...that's completely different than what we experience here. Everybody's looking for help here. If you left conversation on a mirror, they would hire you right now. And it's you know, it's horrible because everybody's trying to find people. It's not and uh, that's one of the things I was going to ask. But I guess the supply chain is alive and well and in Alaska Fisheries, Huh. Yeah, and you're right. You know, it is harder to find help these days everywhere. I mean you know, everywhere, from US trying to find help they put fish in a box to you know, rich up in Alaska. It is getting harder to find help. And rich has had a couple of people. He'll have some great guys on the dock that are working for the processing facility and then a fishing boat comes in and sell fish and they leave with one of his guys. That's never fun because I know, like I know, I hate to because we keep talking about the dulliest catch and we keep referencing that show, um, but I know when they do it it's like seasonal right. They earn a they earn all their pay and like just like a couple of months time wherever and then that's it and then that they got to make that last them until the next season. Yeah, it's an unconscious amount of money, though. No, it's it's a right hip. It's a ton of money. But so is that kind of how it works for everyone? Or is there or is there stable fishing where you're getting you're getting, you know, maybe you do it for a couple of months, you're off a month and you do a couple of months and you're off a month, or do you? Or is there just a season and then the season is over, the you gotta wait for next season. Yeah, it is. Crab is really similar because the same thing. They own a permit for that so that when they go out they know how much crab they're allowed to catch and so then there's a tight season for it, and Crab seasons are short Um. But but it is similar but different. So hallibant, black cod, it's really similar. You know, a bigger boat, not that big, but bigger boat quota. But the season is open from spring to fall, so basically as soon as the weather which is really nice because they can fish in better weather, which is a really big deal for for fishermen just for hazards of the job, Um, and when it's a quota system. So Way Way back when my dad was fishing it early on, it wasn't more of a derby system where it was open. Then you go out and get what you can. Um, and if it was blowing a gale, they'd have to go out because they don't have to make their living in these tight, tight, tight windows. So that was really it was unsafe for the fisherman and they're not sleeping because they have to, you know, catch everything in these really tight windows. So crab is not is, you know, still fairly tight window. But Um, pliant black cod they have from spring toil fall. So it's a similar system, just a much longer season. And so if it's if it's bad weather, if there's a storm out there something, they can come in and they can just go well, let's go out again later. So they have a much longer time and it allows Um, you know, more safety on the boat. They can take their time, they can sleep a little bit at night, which is really nice and much more safe. And then, Um, some boats do it slightly different, but Um, they'll go for a few trips that go in and out and they come in much more often than they used to because they're keeping that fish fresh. So way back when my when my grandfather fish, they'd be loading up the boat for thirty days. They definitely don't do that anymore. When my dad fish, they would fish for a couple of weeks and now when my husband's fishing, it's a couple of days and then they go to port. They're trying to sell that fish when it's still really fresh and then they go back out. So and then they're checking the weather. They go back out when the weather is good. So so they're in and out and sometimes they'll take a layup for a couple of weeks and everybody will go home. is so when he's out on the boat, is their Internet there and cell phone service that you can talk to him? Um Much better now. So when my dad was out, there would be a sat phone and you know it was like, Oh, we get home and there'd be a call on the answer machine. Oh he missed the one call. Maybe he'll try and you know, kind of a thing. And when rich is salmon fishing in most of the areas he has um, he has cell reception and and he's when you know, he's always working and he's always selling fish and he's on his phone and he's fishing and selling fish, and I mean he's practically sending a photo of him catching a fish to a chef. You know looks like but there are still spots without sell and then when he's Longlining, it'll be a few days at a time where, you know where we might not be able to reach him. Matt, you gotta dive over there and grab that last because we're contract contractually obligated to drink that some of that last Um, I wanted to ask you. Do you do your does your fish show up in some of the finest restaurants in the country? Um, well, it should. Well, that's why...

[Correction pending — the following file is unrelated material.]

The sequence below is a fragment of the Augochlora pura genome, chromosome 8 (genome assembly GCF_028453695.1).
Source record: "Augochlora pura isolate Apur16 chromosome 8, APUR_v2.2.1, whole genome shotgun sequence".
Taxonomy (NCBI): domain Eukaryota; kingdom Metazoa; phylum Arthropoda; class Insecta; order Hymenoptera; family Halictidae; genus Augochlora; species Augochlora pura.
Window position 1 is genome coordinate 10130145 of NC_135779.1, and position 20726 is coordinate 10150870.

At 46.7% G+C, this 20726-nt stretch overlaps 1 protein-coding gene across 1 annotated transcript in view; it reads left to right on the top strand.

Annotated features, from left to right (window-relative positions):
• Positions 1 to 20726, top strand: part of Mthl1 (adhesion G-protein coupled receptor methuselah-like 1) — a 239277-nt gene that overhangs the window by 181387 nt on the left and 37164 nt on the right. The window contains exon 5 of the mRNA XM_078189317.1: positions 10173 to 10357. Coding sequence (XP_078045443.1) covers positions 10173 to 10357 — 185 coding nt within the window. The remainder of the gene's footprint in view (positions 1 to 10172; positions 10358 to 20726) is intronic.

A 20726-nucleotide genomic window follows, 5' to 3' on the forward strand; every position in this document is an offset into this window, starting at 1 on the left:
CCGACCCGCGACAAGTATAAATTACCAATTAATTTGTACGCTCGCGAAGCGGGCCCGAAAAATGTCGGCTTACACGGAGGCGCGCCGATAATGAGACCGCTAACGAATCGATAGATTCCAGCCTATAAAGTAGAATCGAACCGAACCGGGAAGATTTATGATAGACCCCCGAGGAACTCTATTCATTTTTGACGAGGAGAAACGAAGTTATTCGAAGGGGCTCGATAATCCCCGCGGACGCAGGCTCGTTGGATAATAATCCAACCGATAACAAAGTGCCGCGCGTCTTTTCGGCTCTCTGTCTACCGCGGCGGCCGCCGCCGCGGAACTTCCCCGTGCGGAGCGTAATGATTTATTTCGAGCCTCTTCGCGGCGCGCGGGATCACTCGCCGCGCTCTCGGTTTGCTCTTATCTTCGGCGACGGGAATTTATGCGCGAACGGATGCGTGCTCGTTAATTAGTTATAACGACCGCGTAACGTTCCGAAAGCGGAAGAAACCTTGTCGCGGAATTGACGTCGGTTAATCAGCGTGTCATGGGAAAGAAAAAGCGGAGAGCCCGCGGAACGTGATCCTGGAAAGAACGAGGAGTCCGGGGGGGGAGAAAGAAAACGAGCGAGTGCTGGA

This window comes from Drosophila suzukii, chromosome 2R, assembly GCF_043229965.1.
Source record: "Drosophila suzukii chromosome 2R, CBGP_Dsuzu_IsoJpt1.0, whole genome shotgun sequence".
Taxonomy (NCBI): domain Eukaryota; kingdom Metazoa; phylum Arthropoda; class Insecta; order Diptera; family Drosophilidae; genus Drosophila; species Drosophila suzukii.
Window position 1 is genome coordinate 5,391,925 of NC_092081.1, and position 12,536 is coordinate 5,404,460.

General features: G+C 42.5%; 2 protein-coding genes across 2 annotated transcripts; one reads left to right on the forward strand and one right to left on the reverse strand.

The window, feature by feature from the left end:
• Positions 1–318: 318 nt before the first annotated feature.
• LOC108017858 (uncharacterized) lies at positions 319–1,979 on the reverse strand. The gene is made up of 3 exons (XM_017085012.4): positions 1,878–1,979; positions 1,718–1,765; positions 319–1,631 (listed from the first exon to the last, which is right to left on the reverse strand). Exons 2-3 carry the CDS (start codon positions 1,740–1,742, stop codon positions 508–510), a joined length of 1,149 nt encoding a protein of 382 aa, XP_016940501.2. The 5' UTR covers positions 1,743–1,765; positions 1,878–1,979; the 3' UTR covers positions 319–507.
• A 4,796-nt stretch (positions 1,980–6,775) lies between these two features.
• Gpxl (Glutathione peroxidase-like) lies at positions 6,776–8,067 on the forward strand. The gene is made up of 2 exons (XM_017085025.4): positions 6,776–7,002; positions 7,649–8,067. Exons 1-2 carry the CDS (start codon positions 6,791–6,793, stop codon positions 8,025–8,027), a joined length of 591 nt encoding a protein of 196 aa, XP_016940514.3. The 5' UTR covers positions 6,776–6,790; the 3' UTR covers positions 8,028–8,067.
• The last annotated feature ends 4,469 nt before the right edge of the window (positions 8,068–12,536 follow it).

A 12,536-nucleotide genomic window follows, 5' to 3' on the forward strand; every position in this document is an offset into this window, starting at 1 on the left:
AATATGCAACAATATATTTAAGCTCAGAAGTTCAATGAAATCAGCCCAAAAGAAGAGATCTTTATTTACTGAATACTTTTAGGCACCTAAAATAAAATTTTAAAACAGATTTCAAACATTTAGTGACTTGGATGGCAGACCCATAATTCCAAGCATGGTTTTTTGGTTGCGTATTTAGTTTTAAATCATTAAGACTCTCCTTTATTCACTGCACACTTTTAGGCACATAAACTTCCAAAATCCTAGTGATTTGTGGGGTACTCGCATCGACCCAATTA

...grilled this podcast, we really focus on direct to consumers. So we're talking to people and what we have found is that restaurants want the best, but they also wanted to be really easy and they don't want to pay for the best. And we have found going straight to consumers and saying hey, this is us, we fish, here's how we take care of our fish, they you know, people love that connection and they love knowing who caught it and how to care for it, and we have a more direct communication actually then going through a restaurant and a chef. So we, Um, you know, have actually enjoyed much more really talking directly with the consumer and they really enjoyed having our fish at their house. Absolutely, absolutely. All Right, Matthew, you're up. All right, for the last one of the day and of the show. We go. We go back to more talents because we had an obviously more challenge shop for. You can tell we love this place. So we went with a straight up stout this one. So this one is a stout that that is going to be your traditional dark color. Um, it's called chaos. Uh. So it just says imperial stout. There's no other thing put put under about the ingredients and it's at a ten percent. So we're we're ending with the bang. Yeah, so, I'm sorry you're not here with us. You would enjoy this. It's a lot of fun. Sorry, you weren't. You weren't going anywhere. Word. I live here. Here we go, I get more Talus. Uh, this work. This was from here. Matt Wilson. Yeah, that's a sound heard around the world. Oh my gosh, that's like that's like syrup. So that is wow, the traditional dark, dark stout color. Wow, that looks like coffee. It's just look like coffee and they didn't put the ingredients right. No, so we'll have to it's like oil. It's like I'm pouring oil into a cup. Well, we won't call it oil. It's got coffee and it's got all kinds of stuff. You can smell it. Yeah, here we go. Oh, that's good. You know what this tastes like? Um, M hm. That bourbon bail barrel age, but without Bourbon. Um. It's it's very good. It's very that is a traditional stout. It's got a little sweetness to it and not strong, but a little bit of swetness to it's pretty good, kind of Creamy, but very dark. Um and thick. Yes, and again at you might want to only do one. You want to call it a day at that. So we're coming to the end here. I just want to remind everybody that this weekend, this sad today is what do you call that bright fright? Yeah, Matt Wilson will be down there with the podcast microphone. Uh, it's in Syracuse. You can go to think New York, DRINK NEW YORK DOT com. Girl, this PODCAST DOT COM. There's a link right there. You can get tickets. You can stay overnight camp. There's all kinds of stuff. It's a giant party. Paul and his cruise. They do a great job. Matt and I were at Buffalo Canal side there. It was nice to see that the US s Sullivan's was right, that that was good. And this is the grill list podcast. You can reach us on Iheart, uh, spotify, apple, wherever you get your podcast. The Sammy ranch cowboy. I'm getting tired. The SAM SAM and ranch cowboy cooking show number two is up. Number One. If you haven't seen it, check that out. That's on Youtube. Youtube Sam and ranch cowboy cooking show. And today's guest Sina Wheeler. She used a third generation fisherman or fisherwoman or Fisher person with senus. She fishes right snus C S E, N A S E, a day shift. Uh Fish all over the country, all kinds of fish, almost anything you could think of. Crab when it's in season, the freshest of the fresh. Matt and I had this this potato crusted uh salmon from the Copper River, which was awesome. It was Berm Uh say it again, bear Brown, Bear Brown. It says Blanc, but is silent because I went on one of those websites that says it, so I know it. I didn't like it sound like a dope break, but it's been so fun talking to you, Sena. Thank you so much for taking time out of out of your schedule and and Um, you know, let's stay in touch. We'll have you back again. How's that? Yeah, thanks for having me. This was really fun. I'll have to bring rich next time. I don't know what your language tolerances but we'll have the well, we we, uh, you know,...

George Carlin passed away, so we don't care. Whenever you want to come up with that would be fine. It would be fun to have him too, because that would open up a whole bunch of fun stuff for, uh, for you know, for us to talk about. So it'd be great. So we're always welcome to come back. Check out send US see DOT com. There's gift cards, a great blog, a million recipes there, uh, and and Um, you know, I made a little extra piece of this fish for my wife tonight and she loved it, so now I have to go back and get some more. So it'd be great. I'm sorry to my wife carry that. Send the content thank you, Sena. Thank you very much. Thank you, guys. Appreciate it all right. We'll be back next week for another edition to Grill List, Matt Ugh T, Wilson, the t. Then we'll stand for um terribly. I love it. UH, facebook, spotify, I heart apple. UH, Jim Salmon, DOT DOT COM, grill this podcast, dot com. What do I miss? Dot Com, dot com cares, but we'll be back next week for more of Grill is.